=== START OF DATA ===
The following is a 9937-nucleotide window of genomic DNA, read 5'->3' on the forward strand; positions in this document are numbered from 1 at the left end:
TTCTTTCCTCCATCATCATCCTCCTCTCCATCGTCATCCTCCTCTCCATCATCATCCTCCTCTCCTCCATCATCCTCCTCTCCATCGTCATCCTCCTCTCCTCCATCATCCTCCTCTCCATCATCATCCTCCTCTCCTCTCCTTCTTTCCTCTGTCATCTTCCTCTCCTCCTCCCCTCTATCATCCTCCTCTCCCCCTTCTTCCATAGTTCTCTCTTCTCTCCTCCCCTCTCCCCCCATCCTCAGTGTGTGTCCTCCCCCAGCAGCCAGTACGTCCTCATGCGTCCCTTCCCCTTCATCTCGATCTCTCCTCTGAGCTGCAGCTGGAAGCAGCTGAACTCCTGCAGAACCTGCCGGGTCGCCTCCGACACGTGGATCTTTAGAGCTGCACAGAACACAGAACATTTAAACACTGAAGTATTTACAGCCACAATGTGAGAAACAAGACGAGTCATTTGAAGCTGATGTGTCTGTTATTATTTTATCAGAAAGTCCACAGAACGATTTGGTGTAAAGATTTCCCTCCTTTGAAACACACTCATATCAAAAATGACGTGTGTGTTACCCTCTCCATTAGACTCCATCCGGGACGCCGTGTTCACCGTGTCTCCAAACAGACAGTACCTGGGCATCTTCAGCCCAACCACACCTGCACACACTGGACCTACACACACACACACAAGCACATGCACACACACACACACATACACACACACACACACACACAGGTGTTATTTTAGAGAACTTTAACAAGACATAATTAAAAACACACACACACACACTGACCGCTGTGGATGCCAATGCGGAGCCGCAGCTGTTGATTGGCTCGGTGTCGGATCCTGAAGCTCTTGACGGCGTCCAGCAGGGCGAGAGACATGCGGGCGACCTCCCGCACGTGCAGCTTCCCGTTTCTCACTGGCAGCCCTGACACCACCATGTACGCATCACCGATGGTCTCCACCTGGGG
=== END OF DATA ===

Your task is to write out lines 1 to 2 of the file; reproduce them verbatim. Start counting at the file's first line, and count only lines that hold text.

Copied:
The following is a 9937-nucleotide window of genomic DNA, read 5'->3' on the forward strand; positions in this document are numbered from 1 at the left end:
TTCTTTCCTCCATCATCATCCTCCTCTCCATCGTCATCCTCCTCTCCATCATCATCCTCCTCTCCTCCATCATCCTCCTCTCCATCGTCATCCTCCTCTCCTCCATCATCCTCCTCTCCATCATCATCCTCCTCTCCTCTCCTTCTTTCCTCTGTCATCTTCCTCTCCTCCTCCCCTCTATCATCCTCCTCTCCCCCTTCTTCCATAGTTCTCTCTTCTCTCCTCCCCTCTCCCCCCATCCTCAGTGTGTGTCCTCCCCCAGCAGCCAGTACGTCCTCATGCGTCCCTTCCCCTTCATCTCGATCTCTCCTCTGAGCTGCAGCTGGAAGCAGCTGAACTCCTGCAGAACCTGCCGGGTCGCCTCCGACACGTGGATCTTTAGAGCTGCACAGAACACAGAACATTTAAACACTGAAGTATTTACAGCCACAATGTGAGAAACAAGACGAGTCATTTGAAGCTGATGTGTCTGTTATTATTTTATCAGAAAGTCCACAGAACGATTTGGTGTAAAGATTTCCCTCCTTTGAAACACACTCATATCAAAAATGACGTGTGTGTTACCCTCTCCATTAGACTCCATCCGGGACGCCGTGTTCACCGTGTCTCCAAACAGACAGTACCTGGGCATCTTCAGCCCAACCACACCTGCACACACTGGACCTACACACACACACACAAGCACATGCACACACACACACACATACACACACACACACACACACAGGTGTTATTTTAGAGAACTTTAACAAGACATAATTAAAAACACACACACACACACTGACCGCTGTGGATGCCAATGCGGAGCCGCAGCTGTTGATTGGCTCGGTGTCGGATCCTGAAGCTCTTGACGGCGTCCAGCAGGGCGAGAGACATGCGGGCGACCTCCCGCACGTGCAGCTTCCCGTTTCTCACTGGCAGCCCTGACACCACCATGTACGCATCACCGATGGTCTCCACCTGGGG